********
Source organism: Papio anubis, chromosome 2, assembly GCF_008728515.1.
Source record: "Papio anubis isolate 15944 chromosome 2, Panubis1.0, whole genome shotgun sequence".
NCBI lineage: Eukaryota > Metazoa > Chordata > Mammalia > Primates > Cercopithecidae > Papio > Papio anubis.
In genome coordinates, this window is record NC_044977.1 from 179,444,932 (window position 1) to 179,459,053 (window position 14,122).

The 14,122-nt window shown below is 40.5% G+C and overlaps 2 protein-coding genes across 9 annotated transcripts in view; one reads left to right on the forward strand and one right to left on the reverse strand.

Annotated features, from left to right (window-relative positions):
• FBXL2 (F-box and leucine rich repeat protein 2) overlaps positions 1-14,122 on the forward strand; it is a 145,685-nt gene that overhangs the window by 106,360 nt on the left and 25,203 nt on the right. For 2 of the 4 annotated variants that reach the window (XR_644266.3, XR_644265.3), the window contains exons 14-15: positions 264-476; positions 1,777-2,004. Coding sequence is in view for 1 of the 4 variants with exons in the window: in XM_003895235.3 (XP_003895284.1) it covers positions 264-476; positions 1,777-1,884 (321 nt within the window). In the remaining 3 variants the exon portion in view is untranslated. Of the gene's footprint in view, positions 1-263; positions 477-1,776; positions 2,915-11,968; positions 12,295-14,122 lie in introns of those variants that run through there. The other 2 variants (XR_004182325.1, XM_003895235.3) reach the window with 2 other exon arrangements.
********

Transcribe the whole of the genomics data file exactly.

Source organism: Papio anubis, chromosome 2, assembly GCF_008728515.1.
Source record: "Papio anubis isolate 15944 chromosome 2, Panubis1.0, whole genome shotgun sequence".
NCBI lineage: Eukaryota > Metazoa > Chordata > Mammalia > Primates > Cercopithecidae > Papio > Papio anubis.
In genome coordinates, this window is record NC_044977.1 from 179,444,932 (window position 1) to 179,459,053 (window position 14,122).

The 14,122-nt window shown below is 40.5% G+C and overlaps 2 protein-coding genes across 9 annotated transcripts in view; one reads left to right on the forward strand and one right to left on the reverse strand.

Annotated features, from left to right (window-relative positions):
• FBXL2 (F-box and leucine rich repeat protein 2) overlaps positions 1-14,122 on the forward strand; it is a 145,685-nt gene that overhangs the window by 106,360 nt on the left and 25,203 nt on the right. For 2 of the 4 annotated variants that reach the window (XR_644266.3, XR_644265.3), the window contains exons 14-15: positions 264-476; positions 1,777-2,004. Coding sequence is in view for 1 of the 4 variants with exons in the window: in XM_003895235.3 (XP_003895284.1) it covers positions 264-476; positions 1,777-1,884 (321 nt within the window). In the remaining 3 variants the exon portion in view is untranslated. Of the gene's footprint in view, positions 1-263; positions 477-1,776; positions 2,915-11,968; positions 12,295-14,122 lie in introns of those variants that run through there. The other 2 variants (XR_004182325.1, XM_003895235.3) reach the window with 2 other exon arrangements.